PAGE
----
Sunday, 3 June 2012

Umbellifers 1: Smyrnium

The glorious golden-green of Smyrnium perfoliatum - beautiful but dangerous.
 Early summer is a peak time for many members of what I call Umbelliferae but more modern types think of as Apiaceae, though both are regarded as valid names for the family. This is the first of a perhaps irregular series of posts about some of the garden-worthy umbellifers.

S. perfoliatum
Many gardeners (including myself) find the golden-green flowers and bracts of Smyrnium perfoliatum extremely attractive and go to some trouble to grow it. At least, I often hear that people have trouble with it, as that as not been my experience, and it can be very invasive. References often say that it is a biennial, but this isn't true as it in fact takes several years to flower from seed. In the first year only a pair of cotyledons appear above ground, producing a tiny subterranean tuber. In subsequent years this produces an increasing number of normal leaves, but will not flower for 3-4 years after germination. It looks great in the border and especially in dappled light under trees, as for example at Colesbourne Park (see below), but we cut off all the stems after they've flowered to prevent it reseeding. One or two will be missed and thus provide moderate continuity, but mass seeding is just a menace. Luckily each plant dies after flowering so it can be kept in check if diligently dead-headed.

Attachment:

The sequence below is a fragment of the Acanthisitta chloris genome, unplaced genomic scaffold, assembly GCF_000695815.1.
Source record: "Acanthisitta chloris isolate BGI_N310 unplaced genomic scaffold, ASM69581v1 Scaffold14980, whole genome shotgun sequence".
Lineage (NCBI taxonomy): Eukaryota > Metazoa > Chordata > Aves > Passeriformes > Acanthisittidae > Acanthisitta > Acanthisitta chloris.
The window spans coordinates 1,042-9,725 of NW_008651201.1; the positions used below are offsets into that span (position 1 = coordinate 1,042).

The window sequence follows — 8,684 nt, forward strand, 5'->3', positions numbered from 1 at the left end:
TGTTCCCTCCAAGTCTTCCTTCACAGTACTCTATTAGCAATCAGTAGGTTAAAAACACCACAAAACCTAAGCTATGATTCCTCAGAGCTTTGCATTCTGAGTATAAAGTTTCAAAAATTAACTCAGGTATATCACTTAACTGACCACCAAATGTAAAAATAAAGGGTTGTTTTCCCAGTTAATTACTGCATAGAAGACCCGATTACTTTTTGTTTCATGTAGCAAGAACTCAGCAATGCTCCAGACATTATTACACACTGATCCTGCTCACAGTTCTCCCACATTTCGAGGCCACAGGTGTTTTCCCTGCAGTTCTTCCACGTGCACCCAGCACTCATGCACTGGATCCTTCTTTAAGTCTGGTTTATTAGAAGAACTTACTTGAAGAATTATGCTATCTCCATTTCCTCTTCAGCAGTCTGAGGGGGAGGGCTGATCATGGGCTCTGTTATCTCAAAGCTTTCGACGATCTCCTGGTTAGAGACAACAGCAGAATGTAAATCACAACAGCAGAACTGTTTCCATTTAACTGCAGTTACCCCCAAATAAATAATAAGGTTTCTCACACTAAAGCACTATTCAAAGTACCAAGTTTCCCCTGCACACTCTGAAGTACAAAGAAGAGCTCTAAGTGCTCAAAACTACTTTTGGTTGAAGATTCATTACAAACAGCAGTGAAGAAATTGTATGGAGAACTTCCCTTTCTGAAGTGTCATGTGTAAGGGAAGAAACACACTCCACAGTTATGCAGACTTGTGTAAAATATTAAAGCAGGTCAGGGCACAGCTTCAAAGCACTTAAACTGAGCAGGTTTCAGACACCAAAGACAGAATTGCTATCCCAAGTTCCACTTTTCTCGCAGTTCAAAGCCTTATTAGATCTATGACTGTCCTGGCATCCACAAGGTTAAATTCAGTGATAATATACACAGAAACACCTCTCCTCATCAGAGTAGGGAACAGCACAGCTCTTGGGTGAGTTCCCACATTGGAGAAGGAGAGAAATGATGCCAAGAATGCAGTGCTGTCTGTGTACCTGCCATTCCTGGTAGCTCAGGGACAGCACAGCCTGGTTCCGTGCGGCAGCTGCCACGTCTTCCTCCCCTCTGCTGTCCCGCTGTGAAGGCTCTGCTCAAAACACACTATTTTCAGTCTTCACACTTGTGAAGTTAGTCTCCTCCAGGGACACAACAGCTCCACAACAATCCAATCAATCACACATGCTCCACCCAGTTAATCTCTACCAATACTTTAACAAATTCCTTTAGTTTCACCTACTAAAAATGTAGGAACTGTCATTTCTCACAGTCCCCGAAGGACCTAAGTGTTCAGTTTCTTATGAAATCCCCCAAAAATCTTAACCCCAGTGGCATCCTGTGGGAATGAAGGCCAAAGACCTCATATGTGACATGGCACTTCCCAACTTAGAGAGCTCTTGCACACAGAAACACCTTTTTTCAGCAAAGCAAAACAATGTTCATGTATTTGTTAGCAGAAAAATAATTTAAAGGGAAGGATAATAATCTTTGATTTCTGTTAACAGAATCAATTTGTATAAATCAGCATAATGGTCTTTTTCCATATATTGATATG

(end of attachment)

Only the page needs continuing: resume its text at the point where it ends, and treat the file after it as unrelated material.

Smyrnium perfoliatum in the wood at Colesbourne Park.
In the cottage garden I grow a different species, S. rotundifolium, from seed collected on Mt Olympus, where I've seen it colouring wide areas gold in early July. It is actually not quite as spectacularly yellow-green as S. perfoliatum as the bracts do not go so yellow, but it is still attractive and worth growing. It behaves in exactly the same way as its cousin and I think the same precautions are advisable.

Smyrnium rotundifolium

S. rotundifolium with Myosotis sylvatica in thecottage garden, May 2012.
The two species are native to southern Europe, with S. perfoliatum having a huge distribution from Portugal to Romania, while S. rotundifolium is more Mediterranean. They are quite easy to distinguish (when in flower), as S. rotundifolium has rounded, more or less untoothed leaves and bracts and a smooth but slightly ridged stem. The leaves and bracts of S. perfoliatum are strongly toothed, and the stems have distinct membranous wings. There are also differences in floral and fruit characters

S. rotundifolium: rounded leaves without teeth, and a smooth or slightly ridged stem.

S. perfoliatum: triangular leaves and bracts, with distinct teeth, and conspicuously winged stems. The leaves are perfoliate in both species (i.e. the stem appears to pass through the leaf).

Smyrnium olusatrum in Devon, May 2010
A third species, S. olusatrum, Alexanders, is occasionally cultivated, but is better known in Britain as a coastal wildflower: it is wintergreen and somewhat tender, so flourishes best in areas where frost is slight. It is a bit coarse for the garden, although not entirely unattractive when in full flower, and the glossy foliage is nice in winter in mild conditions.

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